Duncan Campbell writes: Ten years ago today, a man emerged from prison to be greeted by a crowd of his supporters embracing him with carnations and a crowd of his enemies drawing their fingers across their throats. He had served 18 years in prison, 11 of them in solitary confinement.
The man was Mordechai Vanunu, the whistleblower who, in 1986, came to Britain to tell the Sunday Times the story of the then secret nuclear weapons facility at Dimona in Israel. Out alone in London and disillusioned with the length of time the story seemed to be taking to reach publication, he was lured by a woman from Mossad to Italy. There, he was kidnapped, drugged and smuggled out of the country to Israel, where he was convicted of espionage.
On his release from prison, he was led to believe that he would soon be free to leave the country where he is vilified and regarded as a traitor. When I interviewed him in Jerusalem six months later, back in 2004, he was still hopeful that, having served his time, he would be able to start a new life abroad. It has turned out to be an empty hope. Last December, he failed in the high court of justice in his latest bid to be allowed to leave. Does Edward Snowden, as he adjusts to life in Moscow, wonder whether he will still be haunted and hunted by the US government for decades to come?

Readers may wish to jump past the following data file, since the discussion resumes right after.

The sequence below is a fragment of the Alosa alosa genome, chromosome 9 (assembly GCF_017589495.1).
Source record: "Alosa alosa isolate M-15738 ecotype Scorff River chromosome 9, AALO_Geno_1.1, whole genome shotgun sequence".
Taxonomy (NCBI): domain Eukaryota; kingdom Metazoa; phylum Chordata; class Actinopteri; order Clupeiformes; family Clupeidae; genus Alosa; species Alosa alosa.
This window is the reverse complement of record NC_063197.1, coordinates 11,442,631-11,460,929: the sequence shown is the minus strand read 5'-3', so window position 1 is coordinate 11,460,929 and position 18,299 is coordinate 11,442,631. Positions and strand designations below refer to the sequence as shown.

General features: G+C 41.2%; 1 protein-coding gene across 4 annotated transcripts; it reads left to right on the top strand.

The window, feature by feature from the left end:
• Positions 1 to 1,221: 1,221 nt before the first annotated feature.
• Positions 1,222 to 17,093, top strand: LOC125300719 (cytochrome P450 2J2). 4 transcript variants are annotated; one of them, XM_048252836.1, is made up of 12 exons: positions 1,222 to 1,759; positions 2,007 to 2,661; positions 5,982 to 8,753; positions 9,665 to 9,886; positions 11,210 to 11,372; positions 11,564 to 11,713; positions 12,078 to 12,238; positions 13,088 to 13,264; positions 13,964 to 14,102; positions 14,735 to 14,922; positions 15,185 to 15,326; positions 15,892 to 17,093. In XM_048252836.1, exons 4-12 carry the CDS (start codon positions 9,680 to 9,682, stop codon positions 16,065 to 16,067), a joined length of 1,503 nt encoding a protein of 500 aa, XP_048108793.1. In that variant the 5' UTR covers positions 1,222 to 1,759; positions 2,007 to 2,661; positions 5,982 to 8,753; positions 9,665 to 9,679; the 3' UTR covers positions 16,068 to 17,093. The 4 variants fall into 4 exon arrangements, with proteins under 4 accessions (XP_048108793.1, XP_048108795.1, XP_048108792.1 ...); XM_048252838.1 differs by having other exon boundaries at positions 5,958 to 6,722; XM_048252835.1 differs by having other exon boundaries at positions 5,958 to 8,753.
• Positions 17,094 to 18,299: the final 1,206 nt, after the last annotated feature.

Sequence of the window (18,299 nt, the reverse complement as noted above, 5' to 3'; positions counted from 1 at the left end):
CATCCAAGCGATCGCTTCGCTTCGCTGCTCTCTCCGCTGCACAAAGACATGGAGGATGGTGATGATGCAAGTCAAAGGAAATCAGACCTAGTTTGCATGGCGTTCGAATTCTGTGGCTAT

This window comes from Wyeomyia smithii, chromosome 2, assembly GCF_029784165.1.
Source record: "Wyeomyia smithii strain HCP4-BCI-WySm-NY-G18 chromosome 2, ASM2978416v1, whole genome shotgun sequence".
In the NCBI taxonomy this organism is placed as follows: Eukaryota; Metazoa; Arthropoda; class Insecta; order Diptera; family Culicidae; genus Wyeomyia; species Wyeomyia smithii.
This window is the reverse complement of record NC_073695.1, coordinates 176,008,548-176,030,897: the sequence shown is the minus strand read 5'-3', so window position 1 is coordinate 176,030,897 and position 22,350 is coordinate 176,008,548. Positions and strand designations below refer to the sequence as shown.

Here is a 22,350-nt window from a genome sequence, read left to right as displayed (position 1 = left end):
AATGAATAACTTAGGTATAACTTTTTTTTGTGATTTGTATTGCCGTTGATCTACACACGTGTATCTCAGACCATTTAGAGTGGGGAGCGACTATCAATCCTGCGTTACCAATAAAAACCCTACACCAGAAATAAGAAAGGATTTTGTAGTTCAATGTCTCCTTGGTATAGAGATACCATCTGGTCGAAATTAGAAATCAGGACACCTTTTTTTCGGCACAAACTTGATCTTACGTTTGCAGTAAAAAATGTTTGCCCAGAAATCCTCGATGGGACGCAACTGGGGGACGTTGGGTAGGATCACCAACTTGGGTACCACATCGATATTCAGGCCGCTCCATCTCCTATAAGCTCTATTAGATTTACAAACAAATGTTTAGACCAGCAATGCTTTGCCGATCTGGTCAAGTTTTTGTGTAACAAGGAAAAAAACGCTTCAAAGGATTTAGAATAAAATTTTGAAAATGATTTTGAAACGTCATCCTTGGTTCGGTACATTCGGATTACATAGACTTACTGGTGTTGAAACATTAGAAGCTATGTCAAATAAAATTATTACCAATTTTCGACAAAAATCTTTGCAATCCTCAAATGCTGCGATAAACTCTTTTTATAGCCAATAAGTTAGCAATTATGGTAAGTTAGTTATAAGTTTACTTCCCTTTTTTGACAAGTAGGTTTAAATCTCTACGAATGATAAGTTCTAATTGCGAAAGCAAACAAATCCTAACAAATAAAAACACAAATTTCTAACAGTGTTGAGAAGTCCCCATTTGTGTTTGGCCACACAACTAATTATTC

No one seriously claims that the man who was exhaustively debriefed by the Sunday Times nearly 30 years ago has any secrets up his sleeve. The decision to restrict his movements seems to be based more on a desire to inflict punishment on an unrepentant man than for security concerns. A pacifist who has urged the Palestinians to pursue their aims by non-violent means, he was not a spy but was driven to his actions by a horror of Hiroshima and the possibility of a nuclear war in the Middle East. [Continue reading…]